March 24 low thru today = bullgasm

SP:SPX   S&P 500 Index
In March 2020, the stock market melted down due to a run on securities, which started in the repo markets, dollar-funding markets, and entered every market. This was a liquidity crisis that unfolded faster than the world had ever seen before. Then, governments stabilized the markets with monetary and fiscal policy. Today, liquidity looks OK. Banks look OK. The economy bounced upward in Q2 and Q3 (although I think this was more technical due to pent up demand and stimulus).

With liquidity OK, some are calling the coast clear. Liquidity is OK because governments have been able to engage in QE , essentially printing money and borrowing to stimulate their economies. But bad things can still happen to undermine confidence in currency, which would likely cause another run on the markets.

Here are 3 bad things to think about:

Bad Thing #1. China could invade Taiwan, calling the US alliance system into question. ( Bearish USD)

People want USD. Why? Because it's what people use. Why? Because it's backed by the faith of the US government. Why does that matter? Because the US government maintained what Peter Zeihan calls "the global order" or the alliance system. As a result of WWII and the Cold War, the US bribed and prodded other countries to get along as best they could. The resulted in an era of continuity that allowed trade to flourish. Everyone did business with the US and bought dollars for this. When countries did business with each other, they also used dollars.

SCENARIO 1. US does nothing about China invading Taiwan.
Japan, S. Korea, Vietnam, Australia, India, and our other partners in the region would realize they're on their own. This would signal the American abandonment of the global order. That would mean less security on the seas, less international trade and less demand for dollars. With less demand for dollars, the US Treasury wouldn't be able to print as many dollars without moving the dollar down. The consequences of QE would devalue the dollar quickly. QE would have to be reduced, and then individuals and companies would be forced to bail themselves out by going through bankruptcy or modifying loans or pumping the bakes on spending.

Scenario 2. US goes to war with China over invading Taiwan.
In this scenario, the US government defends the alliance system. But then has to focus on fighting a war. The economy becomes a war-driven economy, with factories producing things needed for the war. Stimulus checks - bye bye. All resources go toward crushing China. Meanwhile, the economy stagnates because anything that isn't war-driven becomes non-essential. The record levels of corporate debt (yes, the same companies on SPX ), would be called into question by bond investors (great job, bank passing the risk onto the bond market due to post-2009 financial rules). That would mean a run on US debts, which would of course, mean lights out for stocks – since stocks are give last priority in a bankruptcy.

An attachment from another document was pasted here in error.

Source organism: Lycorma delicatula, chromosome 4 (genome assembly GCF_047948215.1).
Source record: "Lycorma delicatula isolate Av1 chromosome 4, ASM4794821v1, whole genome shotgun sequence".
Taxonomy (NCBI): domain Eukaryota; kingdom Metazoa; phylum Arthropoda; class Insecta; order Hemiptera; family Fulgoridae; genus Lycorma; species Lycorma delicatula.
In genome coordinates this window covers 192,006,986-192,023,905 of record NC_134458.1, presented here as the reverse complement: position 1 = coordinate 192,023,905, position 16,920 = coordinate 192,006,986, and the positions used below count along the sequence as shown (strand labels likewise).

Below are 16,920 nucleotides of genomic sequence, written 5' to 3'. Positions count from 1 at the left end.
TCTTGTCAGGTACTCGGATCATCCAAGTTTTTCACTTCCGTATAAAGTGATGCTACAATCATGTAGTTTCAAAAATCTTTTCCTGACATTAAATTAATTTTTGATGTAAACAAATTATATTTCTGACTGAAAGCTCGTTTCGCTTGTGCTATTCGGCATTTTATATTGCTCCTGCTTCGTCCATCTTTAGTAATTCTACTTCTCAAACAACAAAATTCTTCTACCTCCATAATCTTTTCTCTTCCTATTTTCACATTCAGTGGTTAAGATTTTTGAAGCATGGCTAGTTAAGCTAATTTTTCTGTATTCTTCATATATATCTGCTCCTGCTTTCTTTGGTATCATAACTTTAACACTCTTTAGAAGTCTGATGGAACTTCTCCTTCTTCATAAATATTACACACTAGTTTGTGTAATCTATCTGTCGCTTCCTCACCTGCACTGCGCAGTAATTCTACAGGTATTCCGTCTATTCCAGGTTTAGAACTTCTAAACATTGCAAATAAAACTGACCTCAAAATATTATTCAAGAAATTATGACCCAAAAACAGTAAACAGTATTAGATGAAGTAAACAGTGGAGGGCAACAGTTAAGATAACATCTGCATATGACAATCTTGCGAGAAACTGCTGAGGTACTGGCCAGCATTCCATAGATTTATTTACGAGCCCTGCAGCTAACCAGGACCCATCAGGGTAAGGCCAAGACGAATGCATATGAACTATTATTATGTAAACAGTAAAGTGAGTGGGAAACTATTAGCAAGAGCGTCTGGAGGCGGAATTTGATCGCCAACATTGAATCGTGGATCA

Bad Thing #2. US companies become insolvent
What is all of this chatter on the internet that Biden's tax plan wouldn't make much of an impact on the economy overall? In aggregate, maybe not. But when it comes to the specific companies on SPX with high debt service payments and low EBITDA, higher Taxes would suffocate earnings growth to the point of insolvency and push stock prices down.

Bad Thing #3. No more debt financing
There's all this talk about "low interest rates are causing investors to pour into stocks because it's the only area that will get a return." If that's the case, then why would anyone want to loan companies money? Why not just buy their stock – an action that, most of the time, results in no inflows of cash to the companies? In other words, fine – no more credit. We'll just trade your stock. And then companies will be left to figure out how to service their massive amounts of debt while figuring out how to grow revenue. They'll likely make more job cuts, which will spiral into less consumer spending and we know where that leads. The same idea applies to an inflationary scenario. If there's inflation , why should I settle for today's low bond yields? Inflation ticking up would either drive up real interest rates or dry up supply of capital for bonds. For SPX companies, many of which require massive inflows of debt financing to grow, this wouldn't help them grow earnings to say the least.

There are many more bad things that are likely to happen like no stimulus before the election and then political drama dragging it out until February 2021, No Deal Brexit, CLOs (oh they're doing just fine – really?), and many more wars raging across the world that could accidentally drag superpowers into them. WWI started by an accident. In 1914, British Foreign Sec., Sir. Edward Grey, said "The Scene has never looked so calm." By the summer of 1914, Chamberlain was announcing over the radio that Britain has gone to war. It took 1 month for Europe to go from peace to all-out war.